- A computer lab with ~10 desktop computers, each with the Windows operating system. These computers are used for Computer Studies (a curriculum subject).
- A media room with ~40 desktop computers, each with the Edubuntu operating system. These computers are all on the school network, and have access to the internet. The media room also has a projector which is connected to a desktop computer.
- The school has a network, with a server and internet access.
- Each teacher has access to a personal laptop (supplied by the school if they do not have their own).
- Each classroom has a projector.
- The school has WiFi access for students and teachers to connect to using their devices (e.g. phones and laptops). This is for educational purposes only.
- Webcams, video cameras, digital cameras and projectors are available for teachers and students to borrow for use at school.
It was great to see that many staff were making the most of the opportunities that Segran was providing at the school. For example, in the picture below, the tech drawing teacher is using a webcam to project live footage of his worked example onto the whiteboard. The teacher is also using recording software on his laptop to make a video of his worked example, which he then was able to give to students on their USB’s, for them to take home and watch again. This is an excellent example of how when ICT is used effectively, it can enhance and extend the learning experiences for students.
Segran also shared some of the challenges that he was facing with ICT, which was a great insight into
I spent my final two weeks volunteering at Toko Primary School, which is located 10 minutes drive inland from Tavua town. The school received 25 desktop computers from The SEE Project in late 2014, and over the holidays two new computer rooms were set up with new furniture, air conditioning and WiFi.
I spent the first day setting up the computers in the newly build computer lab. I invited a few interested students to help, which provided a unique learning experience of how to set up a computer with the standard peripherals.
The majority of the students at the school had not used a computer ever before. So I spent my time running 30-60 minute computer lessons, teaching the students the basics, such as the names of different parts of a computer (e.g. mouse, keyboard, monitor), the different functions of the different mouse buttons, important keys on the keyboard, opening up computer programs, typing and mouse coordination. The students learned these basic skills through a range of free Edubuntu games (e.g. GCompris, TuxMath and TuxTyping), with intermittent explicit teaching moments.
After the students had developed a good understanding of the computer basics they created informative posters for the computer lab. To create their posters the students used the computer program Libre Writer.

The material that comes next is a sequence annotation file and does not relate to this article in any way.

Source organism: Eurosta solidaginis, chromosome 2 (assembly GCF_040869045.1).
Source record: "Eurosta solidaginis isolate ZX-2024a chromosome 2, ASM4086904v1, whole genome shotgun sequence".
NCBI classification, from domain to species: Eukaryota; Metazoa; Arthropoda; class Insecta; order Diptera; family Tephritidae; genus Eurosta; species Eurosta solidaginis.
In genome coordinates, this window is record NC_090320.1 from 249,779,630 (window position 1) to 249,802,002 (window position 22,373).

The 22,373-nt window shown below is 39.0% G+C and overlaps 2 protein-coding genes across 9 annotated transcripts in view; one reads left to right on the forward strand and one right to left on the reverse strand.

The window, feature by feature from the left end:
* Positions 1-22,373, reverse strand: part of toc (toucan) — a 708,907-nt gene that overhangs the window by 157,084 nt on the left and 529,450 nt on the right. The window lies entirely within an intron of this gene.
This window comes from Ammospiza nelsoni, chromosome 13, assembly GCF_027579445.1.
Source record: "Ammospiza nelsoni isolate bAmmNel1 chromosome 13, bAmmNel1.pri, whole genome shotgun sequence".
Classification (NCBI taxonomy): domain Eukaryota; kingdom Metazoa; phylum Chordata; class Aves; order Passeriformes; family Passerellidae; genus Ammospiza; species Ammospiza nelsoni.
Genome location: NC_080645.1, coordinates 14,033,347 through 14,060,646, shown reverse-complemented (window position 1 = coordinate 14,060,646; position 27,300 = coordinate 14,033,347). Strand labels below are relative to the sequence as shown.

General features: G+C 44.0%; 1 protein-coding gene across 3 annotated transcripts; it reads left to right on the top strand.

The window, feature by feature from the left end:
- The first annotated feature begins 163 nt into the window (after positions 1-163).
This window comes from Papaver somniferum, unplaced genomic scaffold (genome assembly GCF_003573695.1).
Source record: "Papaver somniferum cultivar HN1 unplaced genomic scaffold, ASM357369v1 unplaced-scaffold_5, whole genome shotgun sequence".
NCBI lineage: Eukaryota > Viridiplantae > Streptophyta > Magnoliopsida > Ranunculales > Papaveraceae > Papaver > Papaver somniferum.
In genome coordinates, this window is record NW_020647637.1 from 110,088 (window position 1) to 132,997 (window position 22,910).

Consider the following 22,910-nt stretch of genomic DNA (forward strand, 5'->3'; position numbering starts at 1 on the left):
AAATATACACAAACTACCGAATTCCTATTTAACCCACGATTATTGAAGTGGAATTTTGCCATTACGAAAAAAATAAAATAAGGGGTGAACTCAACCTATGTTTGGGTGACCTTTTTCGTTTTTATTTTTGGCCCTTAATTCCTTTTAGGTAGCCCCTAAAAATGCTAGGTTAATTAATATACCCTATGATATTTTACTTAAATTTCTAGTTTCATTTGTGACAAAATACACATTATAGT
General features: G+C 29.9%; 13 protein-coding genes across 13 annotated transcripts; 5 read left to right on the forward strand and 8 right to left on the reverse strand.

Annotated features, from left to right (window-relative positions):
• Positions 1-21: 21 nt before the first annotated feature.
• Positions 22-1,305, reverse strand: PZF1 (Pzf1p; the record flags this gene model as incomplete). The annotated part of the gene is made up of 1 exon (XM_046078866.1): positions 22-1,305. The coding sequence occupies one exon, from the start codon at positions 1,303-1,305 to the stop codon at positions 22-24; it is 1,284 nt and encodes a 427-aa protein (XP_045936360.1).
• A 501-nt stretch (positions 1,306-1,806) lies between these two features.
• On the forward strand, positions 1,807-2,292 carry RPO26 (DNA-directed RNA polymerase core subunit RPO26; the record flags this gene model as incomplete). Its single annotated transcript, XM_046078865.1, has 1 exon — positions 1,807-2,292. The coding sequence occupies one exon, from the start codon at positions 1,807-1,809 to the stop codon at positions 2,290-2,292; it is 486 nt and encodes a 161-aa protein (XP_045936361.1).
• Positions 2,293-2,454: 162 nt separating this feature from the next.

On my last day at Toko Primary School, the school celebrated Holi, the Hindu festival of colours. It was a great cultural experience, filled with traditional food, music and plenty of colour!
During my time staying in the Tavua village, I was able to organise with Mrs Salote Natuna, the principal of Tavua District School, to spend my last school day teaching at this school. Tavua District School is located adjacent the village I was staying in, and is the school where most of the children living in the village attend, including my brother Bari and sister Kalera.
One of the main purposes of my visit was to connect with the staff and bridge a relationship with the school and The SEE Project, so that the school could receive a class set of desktop computers donated by The SEE Project.
My extended Fijian family were kind enough to host a farewell lunch on my last day in Fiji.
My 6 weeks in Fiji was an incredible experience. I personally made so many new friends, was accepted into a wonderful family and village, had so many different cultural experiences which I would otherwise never of had. I also gained significant insight into the success and challenges that schools supported by The SEE Project have had, and worked with teachers to develop effective ways that computers can be used as a tool to enhance the learning experiences for other subjects in the Fijian Curriculum.
I am so grateful to have had all these opportunities, and so thankful that all the teachers, students, staff and community always welcomed me with open arms, and made me feel right at home – Fiji truly is my home away from home…